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This article was published on March 5, 2011

Greplin Founder Daniel Gross on his amazing story behind building the company [Interview]

Greplin Founder Daniel Gross on his amazing story behind building the company [Interview]
Fatema Yasmine
Story by

Fatema Yasmine

Fatema is the founder of SmartGiggles and a technology writer living in San Francisco. You can find her on Twitter @FatemaYasmine. Fatema is the founder of SmartGiggles and a technology writer living in San Francisco. You can find her on Twitter @FatemaYasmine.

Last week I spoke with Daniel Gross, the founder of Greplin, a Y Combinator (YC) funded startup that is generating a lot of buzz in Silicon Vally right now.

Greplin allows you to search though your social-networking accounts on Facebook, LinkedIn and Twitter, and online services such as Google Docs and Email. It recently announced a $4 million venture round funding from Sequoia Capital, arguably the best VC firm in the world.

Gross is one of the youngest people to launch a YC startup at the age of 18. We talked about the inspirational journey behind Greplin’s creation.

The tale is intense and powerful: Gross was flown in from a different country, where his original idea for YC was dumped, leaving him with no startup. Shortly after joining his co-founder abandoned him. When he did eventually find a product he believed in and built, Amazon ‘killed’ it 48hrs before Demo Day and when Greplin was born he almost ran out of money to keep it alive.

Now Greplin is one of the hottest startups in the Valley. Here is his story:

Could you just give our readers a quick introduction?

I originally did Y Combinator about 13 months ago. I flew out here to the states from Israel. I think at the time I was actually the youngest YC founder. I’m 19 today. I was 18 when I did Y Combinator. Unfortunately I’m not the youngest anymore because I think they just funded a 17 year old.

At some point they’ll be hanging around the incubators in the hospital just poking at the next founder.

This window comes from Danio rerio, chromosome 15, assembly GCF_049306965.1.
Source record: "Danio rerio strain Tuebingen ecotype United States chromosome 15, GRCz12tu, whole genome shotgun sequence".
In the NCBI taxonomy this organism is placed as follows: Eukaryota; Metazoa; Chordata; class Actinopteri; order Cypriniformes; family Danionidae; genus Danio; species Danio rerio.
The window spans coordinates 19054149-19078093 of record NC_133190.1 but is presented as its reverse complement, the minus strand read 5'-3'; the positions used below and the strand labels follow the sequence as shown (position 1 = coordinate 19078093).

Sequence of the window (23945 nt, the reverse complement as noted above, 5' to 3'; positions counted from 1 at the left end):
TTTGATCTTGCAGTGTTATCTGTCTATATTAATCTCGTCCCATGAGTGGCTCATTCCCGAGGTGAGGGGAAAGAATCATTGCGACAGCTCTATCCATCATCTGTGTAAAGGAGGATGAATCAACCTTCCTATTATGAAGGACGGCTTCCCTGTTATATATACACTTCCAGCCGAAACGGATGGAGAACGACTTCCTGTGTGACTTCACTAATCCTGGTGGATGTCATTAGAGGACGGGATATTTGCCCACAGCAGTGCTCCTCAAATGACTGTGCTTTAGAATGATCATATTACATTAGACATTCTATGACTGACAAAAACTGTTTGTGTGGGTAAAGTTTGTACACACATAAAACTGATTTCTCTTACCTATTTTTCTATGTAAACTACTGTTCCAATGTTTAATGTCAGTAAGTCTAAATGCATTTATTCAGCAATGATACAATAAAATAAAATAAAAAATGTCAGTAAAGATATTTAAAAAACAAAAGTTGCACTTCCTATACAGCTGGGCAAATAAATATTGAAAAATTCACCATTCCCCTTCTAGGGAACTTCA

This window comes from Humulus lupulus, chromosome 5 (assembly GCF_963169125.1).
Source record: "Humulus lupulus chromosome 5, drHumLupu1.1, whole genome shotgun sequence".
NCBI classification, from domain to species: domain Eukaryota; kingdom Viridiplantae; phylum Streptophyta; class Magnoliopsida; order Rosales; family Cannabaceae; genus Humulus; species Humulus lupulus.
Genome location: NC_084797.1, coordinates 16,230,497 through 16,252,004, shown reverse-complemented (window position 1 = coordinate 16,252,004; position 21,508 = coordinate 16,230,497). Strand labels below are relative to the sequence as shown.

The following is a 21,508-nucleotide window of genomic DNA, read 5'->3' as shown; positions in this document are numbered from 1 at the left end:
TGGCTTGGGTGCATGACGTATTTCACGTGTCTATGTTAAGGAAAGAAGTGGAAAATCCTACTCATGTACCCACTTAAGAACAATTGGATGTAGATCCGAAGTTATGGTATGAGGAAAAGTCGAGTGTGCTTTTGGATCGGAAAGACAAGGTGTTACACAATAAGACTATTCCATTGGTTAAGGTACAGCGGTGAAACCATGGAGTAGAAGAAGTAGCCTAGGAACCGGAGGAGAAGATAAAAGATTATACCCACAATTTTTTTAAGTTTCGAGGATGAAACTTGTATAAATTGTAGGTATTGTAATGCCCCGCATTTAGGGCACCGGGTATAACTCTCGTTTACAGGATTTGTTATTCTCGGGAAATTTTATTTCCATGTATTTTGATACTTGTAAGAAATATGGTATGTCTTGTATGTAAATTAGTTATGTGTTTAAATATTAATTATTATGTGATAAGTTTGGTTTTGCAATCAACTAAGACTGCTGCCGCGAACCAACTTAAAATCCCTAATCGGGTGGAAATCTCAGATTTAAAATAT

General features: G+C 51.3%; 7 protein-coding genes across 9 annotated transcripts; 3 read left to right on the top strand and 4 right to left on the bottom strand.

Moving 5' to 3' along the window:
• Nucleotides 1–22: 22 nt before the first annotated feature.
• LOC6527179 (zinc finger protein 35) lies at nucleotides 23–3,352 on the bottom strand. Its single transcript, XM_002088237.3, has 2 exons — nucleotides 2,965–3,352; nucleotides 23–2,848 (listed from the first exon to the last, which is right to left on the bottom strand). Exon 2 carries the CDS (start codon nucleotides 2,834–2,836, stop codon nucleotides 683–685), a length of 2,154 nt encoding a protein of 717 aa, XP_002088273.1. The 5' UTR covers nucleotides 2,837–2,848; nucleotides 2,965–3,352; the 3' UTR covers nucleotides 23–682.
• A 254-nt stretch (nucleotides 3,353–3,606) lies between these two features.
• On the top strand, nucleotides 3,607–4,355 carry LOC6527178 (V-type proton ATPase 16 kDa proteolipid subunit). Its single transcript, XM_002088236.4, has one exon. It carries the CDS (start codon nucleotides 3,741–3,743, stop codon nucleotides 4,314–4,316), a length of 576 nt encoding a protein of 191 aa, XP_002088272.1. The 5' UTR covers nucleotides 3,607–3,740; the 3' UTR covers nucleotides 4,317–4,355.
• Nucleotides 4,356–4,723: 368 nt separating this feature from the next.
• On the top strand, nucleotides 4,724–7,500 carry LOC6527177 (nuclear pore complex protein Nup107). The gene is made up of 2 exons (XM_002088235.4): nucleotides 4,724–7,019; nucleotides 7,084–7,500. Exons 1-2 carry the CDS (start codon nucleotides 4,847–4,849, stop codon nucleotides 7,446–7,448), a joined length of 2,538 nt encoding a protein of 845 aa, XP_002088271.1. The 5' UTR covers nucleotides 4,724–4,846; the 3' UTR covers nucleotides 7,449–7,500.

So I flew out here to do YC. When I submitted the application, I didn’t really expect to get in. I was looking forward to a paid weekend in San Francisco at the very most.

Were you in college at the time?

No. I was right out of high school. I flew out, did the interview. It went fairly well. And we were one of those people who, during the interview with Paul Graham, the idea that we were pitching received very unfavorable reviews from him. He sort of hated it.

When you say ‘we’ who else was with you?

I flew out here originally with a co-founder of mine, who is a buddy from high school. But who I am not working with today. We were in the interview and Paul was not really liking the idea and we were sort of getting bummed out. I remember after the interview feeling pretty much set to head home. As we were leaving YC, post interview, Paul comes out of the room and says “Hey, could you come back in for a second?” We went back in the room and he said “You sound really interesting and like you like building things. We don’t like what you’re working on now. How about you come do Y Combinator. We can build something different together”. It was a tough decision to stay and dump what we were building because I liked what I was working on back then. But in hindsight, it was not the best product.

How did you become a programmer?

I guess the story is rooted with my father. He is a CS guy from Columbia University and he teaches a lot both in high school and higher education. Computers were always something that were around at home. And I was always intrigued by them. Most of what I’ve learned today is self-discovery or me having  an interesting question, and his ability to answer it and educate me on the spot. I was probably around 10 years old I when I started programming, nothing major, just basic stuff.